Emperor Nero's Revolving Banqueting Room Discovered in Rome
Archaeologists have discovered what they believe to be the remains of Nero's dining hall.
While excavating the Domus Aurea, or Golden House, built for the emperor on the Palatine Hill in Rome, they discovered part of a circular room supported by a pillar with a diameter of more than 13 feet (4 meters).
The hall is said to have had a revolving wooden floor which allowed guests to survey a ceiling painted with stars and equipped with panels from which flower petals and perfume would shower onto the tables below.
Suetonius, the Roman historian, described the unique revolving room in his Lives of the Caesars, written some 60 years after Nero's death.
"The chief banqueting room was circular and revolved perpetually, night and day, in imitation of the motion of the celestial bodies," he wrote.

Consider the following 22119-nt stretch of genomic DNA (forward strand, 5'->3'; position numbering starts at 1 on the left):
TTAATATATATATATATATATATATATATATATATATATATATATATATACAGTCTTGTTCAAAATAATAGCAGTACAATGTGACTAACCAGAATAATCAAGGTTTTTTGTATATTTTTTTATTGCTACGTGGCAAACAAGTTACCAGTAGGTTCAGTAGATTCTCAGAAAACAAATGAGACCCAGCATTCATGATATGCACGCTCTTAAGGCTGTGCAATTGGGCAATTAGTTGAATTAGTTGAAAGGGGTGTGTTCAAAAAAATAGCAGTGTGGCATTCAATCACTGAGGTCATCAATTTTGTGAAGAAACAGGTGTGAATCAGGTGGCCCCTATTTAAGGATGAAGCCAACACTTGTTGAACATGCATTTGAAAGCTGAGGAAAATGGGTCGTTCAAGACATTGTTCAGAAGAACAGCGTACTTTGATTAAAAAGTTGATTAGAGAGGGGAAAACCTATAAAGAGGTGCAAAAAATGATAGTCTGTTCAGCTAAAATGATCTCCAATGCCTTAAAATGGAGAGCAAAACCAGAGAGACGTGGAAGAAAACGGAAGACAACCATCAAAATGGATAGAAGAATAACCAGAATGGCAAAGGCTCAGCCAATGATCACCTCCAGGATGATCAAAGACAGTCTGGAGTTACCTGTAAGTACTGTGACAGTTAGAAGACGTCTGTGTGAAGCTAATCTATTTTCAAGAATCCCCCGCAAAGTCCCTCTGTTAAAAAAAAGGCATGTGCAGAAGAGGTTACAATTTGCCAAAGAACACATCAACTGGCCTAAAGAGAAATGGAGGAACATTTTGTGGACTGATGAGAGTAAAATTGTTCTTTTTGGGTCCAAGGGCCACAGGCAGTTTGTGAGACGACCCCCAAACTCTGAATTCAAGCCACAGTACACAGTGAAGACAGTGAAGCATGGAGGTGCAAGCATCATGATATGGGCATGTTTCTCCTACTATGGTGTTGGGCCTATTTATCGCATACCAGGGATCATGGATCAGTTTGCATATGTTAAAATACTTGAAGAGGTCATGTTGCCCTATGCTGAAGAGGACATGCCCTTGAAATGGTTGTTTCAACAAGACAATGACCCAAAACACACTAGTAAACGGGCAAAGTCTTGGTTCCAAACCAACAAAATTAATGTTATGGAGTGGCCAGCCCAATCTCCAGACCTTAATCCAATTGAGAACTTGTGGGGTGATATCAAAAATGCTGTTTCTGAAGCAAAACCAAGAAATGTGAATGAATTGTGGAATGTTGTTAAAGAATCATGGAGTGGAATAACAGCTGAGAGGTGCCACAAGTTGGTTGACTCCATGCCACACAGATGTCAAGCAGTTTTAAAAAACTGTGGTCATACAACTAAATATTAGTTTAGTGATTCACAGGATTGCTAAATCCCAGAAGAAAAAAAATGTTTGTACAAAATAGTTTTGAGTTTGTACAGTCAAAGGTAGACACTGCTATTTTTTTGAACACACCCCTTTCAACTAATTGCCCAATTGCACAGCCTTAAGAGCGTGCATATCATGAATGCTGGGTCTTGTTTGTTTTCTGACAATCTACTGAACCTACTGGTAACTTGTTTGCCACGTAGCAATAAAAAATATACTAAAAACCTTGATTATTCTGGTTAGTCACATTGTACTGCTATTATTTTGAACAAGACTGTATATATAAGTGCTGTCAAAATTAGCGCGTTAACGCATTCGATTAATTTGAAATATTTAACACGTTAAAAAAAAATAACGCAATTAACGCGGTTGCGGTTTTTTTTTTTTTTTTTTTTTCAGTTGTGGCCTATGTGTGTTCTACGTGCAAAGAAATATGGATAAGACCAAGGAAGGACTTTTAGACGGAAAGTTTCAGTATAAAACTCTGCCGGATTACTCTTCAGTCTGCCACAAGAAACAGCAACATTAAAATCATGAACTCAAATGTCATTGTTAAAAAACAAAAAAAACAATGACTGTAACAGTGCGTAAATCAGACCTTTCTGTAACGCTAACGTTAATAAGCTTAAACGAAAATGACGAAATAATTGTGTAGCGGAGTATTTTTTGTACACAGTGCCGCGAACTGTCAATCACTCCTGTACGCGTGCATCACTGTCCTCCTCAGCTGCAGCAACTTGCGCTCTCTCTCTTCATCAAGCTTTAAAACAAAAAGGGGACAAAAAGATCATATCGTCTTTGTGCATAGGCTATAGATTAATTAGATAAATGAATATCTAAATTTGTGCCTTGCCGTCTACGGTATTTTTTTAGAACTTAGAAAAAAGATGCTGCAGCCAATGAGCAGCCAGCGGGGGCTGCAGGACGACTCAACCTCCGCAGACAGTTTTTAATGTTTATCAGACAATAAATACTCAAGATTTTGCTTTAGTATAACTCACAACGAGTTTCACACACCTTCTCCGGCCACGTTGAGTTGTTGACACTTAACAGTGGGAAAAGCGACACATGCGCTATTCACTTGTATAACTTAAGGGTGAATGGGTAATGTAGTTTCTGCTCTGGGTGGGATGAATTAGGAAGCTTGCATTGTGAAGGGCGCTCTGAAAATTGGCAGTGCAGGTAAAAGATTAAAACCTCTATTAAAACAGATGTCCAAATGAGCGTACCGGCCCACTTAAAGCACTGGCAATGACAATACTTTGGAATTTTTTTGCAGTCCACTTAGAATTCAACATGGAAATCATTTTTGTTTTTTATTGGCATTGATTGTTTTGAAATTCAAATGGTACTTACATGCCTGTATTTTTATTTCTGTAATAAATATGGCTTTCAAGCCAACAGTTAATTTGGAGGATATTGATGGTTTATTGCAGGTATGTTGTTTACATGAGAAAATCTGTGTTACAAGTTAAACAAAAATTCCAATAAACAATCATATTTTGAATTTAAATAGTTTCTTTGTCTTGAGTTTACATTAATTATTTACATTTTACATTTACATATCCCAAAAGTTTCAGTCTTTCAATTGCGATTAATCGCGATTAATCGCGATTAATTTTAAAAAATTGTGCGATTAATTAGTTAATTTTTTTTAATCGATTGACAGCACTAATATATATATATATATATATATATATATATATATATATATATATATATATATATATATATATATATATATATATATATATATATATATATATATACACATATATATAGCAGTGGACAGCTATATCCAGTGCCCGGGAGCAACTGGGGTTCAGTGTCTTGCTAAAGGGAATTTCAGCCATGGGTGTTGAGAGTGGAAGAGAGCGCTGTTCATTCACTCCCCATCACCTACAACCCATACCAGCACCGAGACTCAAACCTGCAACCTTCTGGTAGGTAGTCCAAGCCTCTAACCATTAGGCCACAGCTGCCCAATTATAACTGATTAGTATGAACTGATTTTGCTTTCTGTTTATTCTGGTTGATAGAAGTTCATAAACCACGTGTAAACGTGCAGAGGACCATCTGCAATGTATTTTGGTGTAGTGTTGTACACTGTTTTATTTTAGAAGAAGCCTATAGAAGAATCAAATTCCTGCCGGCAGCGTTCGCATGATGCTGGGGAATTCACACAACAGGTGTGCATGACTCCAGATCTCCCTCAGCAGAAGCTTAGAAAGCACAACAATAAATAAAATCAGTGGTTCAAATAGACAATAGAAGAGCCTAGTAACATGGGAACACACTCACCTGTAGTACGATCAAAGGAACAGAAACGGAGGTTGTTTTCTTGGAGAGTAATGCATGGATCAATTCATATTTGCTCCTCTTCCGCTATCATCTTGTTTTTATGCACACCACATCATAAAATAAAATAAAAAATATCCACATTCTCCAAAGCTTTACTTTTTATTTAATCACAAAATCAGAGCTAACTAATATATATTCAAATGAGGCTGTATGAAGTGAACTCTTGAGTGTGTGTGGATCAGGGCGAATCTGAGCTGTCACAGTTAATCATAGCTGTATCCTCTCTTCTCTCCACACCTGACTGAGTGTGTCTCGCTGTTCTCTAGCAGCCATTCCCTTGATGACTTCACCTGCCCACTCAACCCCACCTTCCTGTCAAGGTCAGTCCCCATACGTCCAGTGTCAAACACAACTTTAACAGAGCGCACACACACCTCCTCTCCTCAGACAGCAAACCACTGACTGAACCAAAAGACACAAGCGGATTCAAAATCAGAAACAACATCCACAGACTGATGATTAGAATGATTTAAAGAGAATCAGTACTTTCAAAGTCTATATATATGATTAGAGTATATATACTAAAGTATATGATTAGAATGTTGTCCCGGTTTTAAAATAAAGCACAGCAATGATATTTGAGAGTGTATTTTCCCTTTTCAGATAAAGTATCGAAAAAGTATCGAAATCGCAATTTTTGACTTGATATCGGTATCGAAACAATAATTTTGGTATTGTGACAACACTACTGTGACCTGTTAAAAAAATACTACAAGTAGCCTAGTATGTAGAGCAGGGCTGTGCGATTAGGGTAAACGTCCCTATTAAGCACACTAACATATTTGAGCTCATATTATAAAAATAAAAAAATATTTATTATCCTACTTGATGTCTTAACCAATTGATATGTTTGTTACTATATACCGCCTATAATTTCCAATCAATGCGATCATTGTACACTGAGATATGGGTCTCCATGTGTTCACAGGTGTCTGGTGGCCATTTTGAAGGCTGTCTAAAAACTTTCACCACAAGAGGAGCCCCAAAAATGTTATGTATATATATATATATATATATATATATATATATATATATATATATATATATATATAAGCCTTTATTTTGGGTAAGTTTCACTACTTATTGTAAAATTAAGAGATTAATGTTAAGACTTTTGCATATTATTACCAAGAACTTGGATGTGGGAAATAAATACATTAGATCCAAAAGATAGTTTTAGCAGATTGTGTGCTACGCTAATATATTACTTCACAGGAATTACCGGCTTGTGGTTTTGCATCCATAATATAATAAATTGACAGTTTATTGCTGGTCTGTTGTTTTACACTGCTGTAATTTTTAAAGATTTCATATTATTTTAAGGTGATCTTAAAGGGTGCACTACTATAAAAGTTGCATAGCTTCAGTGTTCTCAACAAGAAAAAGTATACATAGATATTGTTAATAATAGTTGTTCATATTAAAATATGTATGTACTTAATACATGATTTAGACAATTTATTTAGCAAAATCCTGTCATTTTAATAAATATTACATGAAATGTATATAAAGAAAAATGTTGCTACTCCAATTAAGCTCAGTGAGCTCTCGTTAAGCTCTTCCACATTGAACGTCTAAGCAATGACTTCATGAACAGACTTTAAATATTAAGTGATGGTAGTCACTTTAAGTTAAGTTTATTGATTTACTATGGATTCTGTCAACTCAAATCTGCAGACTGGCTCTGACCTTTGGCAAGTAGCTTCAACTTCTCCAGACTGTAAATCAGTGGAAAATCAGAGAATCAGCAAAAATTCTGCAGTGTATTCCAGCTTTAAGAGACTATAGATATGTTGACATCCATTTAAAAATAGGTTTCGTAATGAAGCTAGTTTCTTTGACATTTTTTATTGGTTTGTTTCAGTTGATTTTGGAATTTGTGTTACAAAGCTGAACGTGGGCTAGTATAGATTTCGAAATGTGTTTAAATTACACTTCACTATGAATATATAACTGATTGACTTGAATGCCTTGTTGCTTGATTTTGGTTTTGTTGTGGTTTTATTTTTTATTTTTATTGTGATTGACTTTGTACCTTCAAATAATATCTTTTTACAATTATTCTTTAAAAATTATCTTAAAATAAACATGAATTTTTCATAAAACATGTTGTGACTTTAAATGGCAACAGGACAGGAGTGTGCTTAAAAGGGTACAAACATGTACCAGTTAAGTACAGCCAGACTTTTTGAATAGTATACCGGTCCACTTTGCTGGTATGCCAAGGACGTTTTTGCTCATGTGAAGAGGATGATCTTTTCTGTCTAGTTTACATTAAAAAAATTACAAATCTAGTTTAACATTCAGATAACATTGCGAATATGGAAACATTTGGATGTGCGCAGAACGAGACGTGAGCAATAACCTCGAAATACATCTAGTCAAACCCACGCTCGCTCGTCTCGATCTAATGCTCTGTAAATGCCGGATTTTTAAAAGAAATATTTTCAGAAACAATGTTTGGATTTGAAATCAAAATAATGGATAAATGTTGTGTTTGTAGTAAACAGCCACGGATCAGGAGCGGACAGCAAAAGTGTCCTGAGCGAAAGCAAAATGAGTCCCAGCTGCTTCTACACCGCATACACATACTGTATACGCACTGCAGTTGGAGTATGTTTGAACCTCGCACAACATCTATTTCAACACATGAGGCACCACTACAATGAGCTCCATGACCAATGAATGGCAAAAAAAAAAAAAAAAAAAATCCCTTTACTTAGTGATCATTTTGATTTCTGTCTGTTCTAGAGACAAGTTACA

Andrew Wallace-Hadrill, an archaeological expert, said: "People have been trying to find the rotating dining room for a long time. We don't have much idea about it except for what Suetonius tells us. It could have had a revolving floor, or possibly a revolving ceiling. "If they really have discovered it, that would be exciting."
Roberto Cecchi, Rome's commissioner for archaeology, announced that funds would be made available to help archaeologists carry out further investigation and try to verify whether they have indeed found Nero's dining room.
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